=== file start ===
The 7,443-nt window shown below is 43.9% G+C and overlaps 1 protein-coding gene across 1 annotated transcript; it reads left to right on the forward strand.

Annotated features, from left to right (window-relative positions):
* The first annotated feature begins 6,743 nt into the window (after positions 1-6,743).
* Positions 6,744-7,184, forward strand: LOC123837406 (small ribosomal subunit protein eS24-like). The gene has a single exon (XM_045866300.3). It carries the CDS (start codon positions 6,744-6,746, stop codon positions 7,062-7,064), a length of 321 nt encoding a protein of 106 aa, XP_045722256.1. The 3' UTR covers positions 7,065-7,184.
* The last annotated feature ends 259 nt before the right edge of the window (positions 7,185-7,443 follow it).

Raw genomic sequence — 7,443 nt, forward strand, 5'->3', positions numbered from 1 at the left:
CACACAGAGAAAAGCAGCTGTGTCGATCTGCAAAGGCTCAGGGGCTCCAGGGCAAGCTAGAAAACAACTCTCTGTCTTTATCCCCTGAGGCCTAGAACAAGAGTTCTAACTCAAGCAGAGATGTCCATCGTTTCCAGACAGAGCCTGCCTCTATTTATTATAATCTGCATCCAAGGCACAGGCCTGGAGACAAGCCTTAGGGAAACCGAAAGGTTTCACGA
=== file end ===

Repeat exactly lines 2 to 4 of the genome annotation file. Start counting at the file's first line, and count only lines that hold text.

Annotated features, from left to right (window-relative positions):
* The first annotated feature begins 6,743 nt into the window (after positions 1-6,743).
* Positions 6,744-7,184, forward strand: LOC123837406 (small ribosomal subunit protein eS24-like). The gene has a single exon (XM_045866300.3). It carries the CDS (start codon positions 6,744-6,746, stop codon positions 7,062-7,064), a length of 321 nt encoding a protein of 106 aa, XP_045722256.1. The 3' UTR covers positions 7,065-7,184.